First, learn more about the traumatic experience you’ve just had: What happened, why did it happen, and what are the consequences?

Second, learn how to manage your negative emotions, for example via mindfulness techniques.

Third, talk to someone (a professional or a friend) about your crisis—this will help you gain understanding and feel less alone. It can also help to hear from others about their crises.

Fourth, decide on the story you’re telling yourself about what happened; consider both what you’ve lost and what you’ve gained (like a new perspective or clearer priorities).

Finally, find a way to help others, as research suggests this can aid in healing and help you turn a negative into a positive.

The Shift to Freelancing

When Millerd’s priorities changed, he knew that he needed to redesign his life around them—and the freelancers he encountered taught him that it was possible to design a life he’d truly enjoy.

As a freelancer, Millerd experienced total autonomy for the first time—he could work on his own terms, which energized him. However, he realized that he still defined his identity in terms of his career, which prompted him to think about his identity outside of work. He decided to prioritize recreation ahead of work and took a break from relentlessly pursuing freelance opportunities that forced him to work on projects he didn’t truly care about.

As a result of his choice to prioritize recreation, Millerd had a surge in creativity—he revamped his blog, started a podcast, and eventually started designing his own online consulting courses. This experience taught him that creative work was the only work he really found joy in.

Altogether, Millerd’s early freelancing experiences taught him that he wanted to work just enough to sustain himself and no more than that—he was now fully committed to living life to the fullest by prioritizing recreation, exploration, and joy. He got rid of most of his belongings, moved to Taipei, Taiwan, and embraced a minimalist lifestyle: few possessions and few responsibilities. This enabled him to lower his cost of living so that he could focus on his new priorities.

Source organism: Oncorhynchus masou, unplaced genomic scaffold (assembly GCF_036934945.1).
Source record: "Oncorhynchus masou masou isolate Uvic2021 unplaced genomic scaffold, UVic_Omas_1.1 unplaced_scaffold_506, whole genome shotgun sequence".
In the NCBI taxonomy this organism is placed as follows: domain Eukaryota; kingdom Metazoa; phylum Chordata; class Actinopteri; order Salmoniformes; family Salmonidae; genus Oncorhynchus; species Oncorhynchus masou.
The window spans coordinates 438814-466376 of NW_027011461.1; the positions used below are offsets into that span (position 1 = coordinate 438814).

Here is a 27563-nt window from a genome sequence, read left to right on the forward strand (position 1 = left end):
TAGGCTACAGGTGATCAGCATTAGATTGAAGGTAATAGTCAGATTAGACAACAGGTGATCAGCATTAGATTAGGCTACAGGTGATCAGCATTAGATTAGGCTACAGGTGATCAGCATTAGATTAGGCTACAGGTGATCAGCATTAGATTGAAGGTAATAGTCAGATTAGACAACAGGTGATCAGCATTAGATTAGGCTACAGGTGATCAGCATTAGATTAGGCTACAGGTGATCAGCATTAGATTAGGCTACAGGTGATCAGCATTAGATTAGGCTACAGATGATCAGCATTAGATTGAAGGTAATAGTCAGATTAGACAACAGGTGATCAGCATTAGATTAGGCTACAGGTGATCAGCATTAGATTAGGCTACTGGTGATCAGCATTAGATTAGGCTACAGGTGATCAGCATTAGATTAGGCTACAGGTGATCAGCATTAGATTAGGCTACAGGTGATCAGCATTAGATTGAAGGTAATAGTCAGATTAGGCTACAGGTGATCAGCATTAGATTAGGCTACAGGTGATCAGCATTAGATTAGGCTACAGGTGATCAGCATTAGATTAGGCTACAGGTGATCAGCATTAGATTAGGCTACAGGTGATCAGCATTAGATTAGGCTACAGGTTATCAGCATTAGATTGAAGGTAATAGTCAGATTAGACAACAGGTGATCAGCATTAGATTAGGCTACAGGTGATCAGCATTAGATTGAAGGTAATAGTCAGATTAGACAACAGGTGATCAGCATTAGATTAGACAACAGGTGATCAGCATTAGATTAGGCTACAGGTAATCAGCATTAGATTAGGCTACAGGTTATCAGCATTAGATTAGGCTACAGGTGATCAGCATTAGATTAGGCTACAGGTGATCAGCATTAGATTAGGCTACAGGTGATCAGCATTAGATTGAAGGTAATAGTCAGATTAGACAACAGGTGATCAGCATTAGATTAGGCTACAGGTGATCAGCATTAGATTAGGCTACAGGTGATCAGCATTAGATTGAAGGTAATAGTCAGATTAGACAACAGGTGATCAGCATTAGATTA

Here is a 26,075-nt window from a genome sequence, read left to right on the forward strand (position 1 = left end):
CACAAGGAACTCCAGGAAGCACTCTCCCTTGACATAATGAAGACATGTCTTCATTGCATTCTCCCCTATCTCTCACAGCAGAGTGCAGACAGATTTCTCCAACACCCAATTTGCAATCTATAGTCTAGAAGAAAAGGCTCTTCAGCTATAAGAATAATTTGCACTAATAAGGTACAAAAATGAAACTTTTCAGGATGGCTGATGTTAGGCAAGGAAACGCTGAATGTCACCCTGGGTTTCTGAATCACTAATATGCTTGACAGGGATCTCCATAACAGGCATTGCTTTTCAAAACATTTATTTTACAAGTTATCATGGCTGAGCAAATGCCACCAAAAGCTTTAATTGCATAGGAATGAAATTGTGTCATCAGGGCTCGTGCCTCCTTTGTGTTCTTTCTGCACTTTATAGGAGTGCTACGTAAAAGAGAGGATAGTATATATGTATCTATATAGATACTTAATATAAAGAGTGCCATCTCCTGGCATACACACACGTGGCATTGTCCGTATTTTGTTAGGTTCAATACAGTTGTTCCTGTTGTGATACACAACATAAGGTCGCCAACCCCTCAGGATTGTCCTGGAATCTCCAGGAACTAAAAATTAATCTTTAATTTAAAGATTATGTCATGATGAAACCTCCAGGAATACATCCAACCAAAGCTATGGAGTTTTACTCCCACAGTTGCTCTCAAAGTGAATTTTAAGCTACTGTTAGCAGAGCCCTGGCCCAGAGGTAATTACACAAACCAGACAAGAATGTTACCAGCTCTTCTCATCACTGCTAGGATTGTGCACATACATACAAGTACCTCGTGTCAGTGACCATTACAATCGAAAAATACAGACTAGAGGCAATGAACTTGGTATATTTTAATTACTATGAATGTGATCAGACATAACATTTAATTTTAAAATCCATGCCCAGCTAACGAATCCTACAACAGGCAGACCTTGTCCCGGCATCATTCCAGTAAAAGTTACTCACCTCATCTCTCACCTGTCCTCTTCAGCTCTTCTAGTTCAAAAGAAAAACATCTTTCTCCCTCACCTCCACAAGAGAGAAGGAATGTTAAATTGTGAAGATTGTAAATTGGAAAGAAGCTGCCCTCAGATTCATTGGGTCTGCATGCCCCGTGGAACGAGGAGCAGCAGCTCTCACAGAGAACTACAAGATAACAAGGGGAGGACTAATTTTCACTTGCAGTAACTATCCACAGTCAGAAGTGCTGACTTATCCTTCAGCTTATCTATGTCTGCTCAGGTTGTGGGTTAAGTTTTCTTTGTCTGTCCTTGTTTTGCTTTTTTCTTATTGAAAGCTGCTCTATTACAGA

Millerd also decided that, instead of living for the weekend or waiting for retirement to do what he cared about, he’d incorporate exploration into his regular life by devoting intense energy to a new experience (like learning a new language or traveling) for a short period of time, then resting and moving on. He explains that this is a great way to experiment with what makes you happy—you’re not exhausting yourself by overcommitting, and you gradually figure out what really makes you happy and should be incorporated into your day-to-day life when you do eventually retire. 

An Example of Post-Traumatic Growth: Paul Millerd’s Big Switch

———End of Preview———

Like what you just read? Read the rest of the world's best book summary and analysis of Paul Millerd's "The Pathless Path" at Shortform.

Here's what you'll find in our full The Pathless Path summary:

  • How to take a non-traditional approach to career success through freelancing
  • Why Americans prioritize work and the disadvantages of this lifestyle
  • One man's inspiring story of shifting from the workforce to freelancing

Elizabeth Whitworth

Elizabeth has a lifelong love of books. She devours nonfiction, especially in the areas of history, theology, and philosophy. A switch to audiobooks has kindled her enjoyment of well-narrated fiction, particularly Victorian and early 20th-century works. She appreciates idea-driven books—and a classic murder mystery now and then. Elizabeth has a blog and is writing a book about the beginning and the end of suffering.

Leave a Reply

Your email address will not be published. Required fields are marked *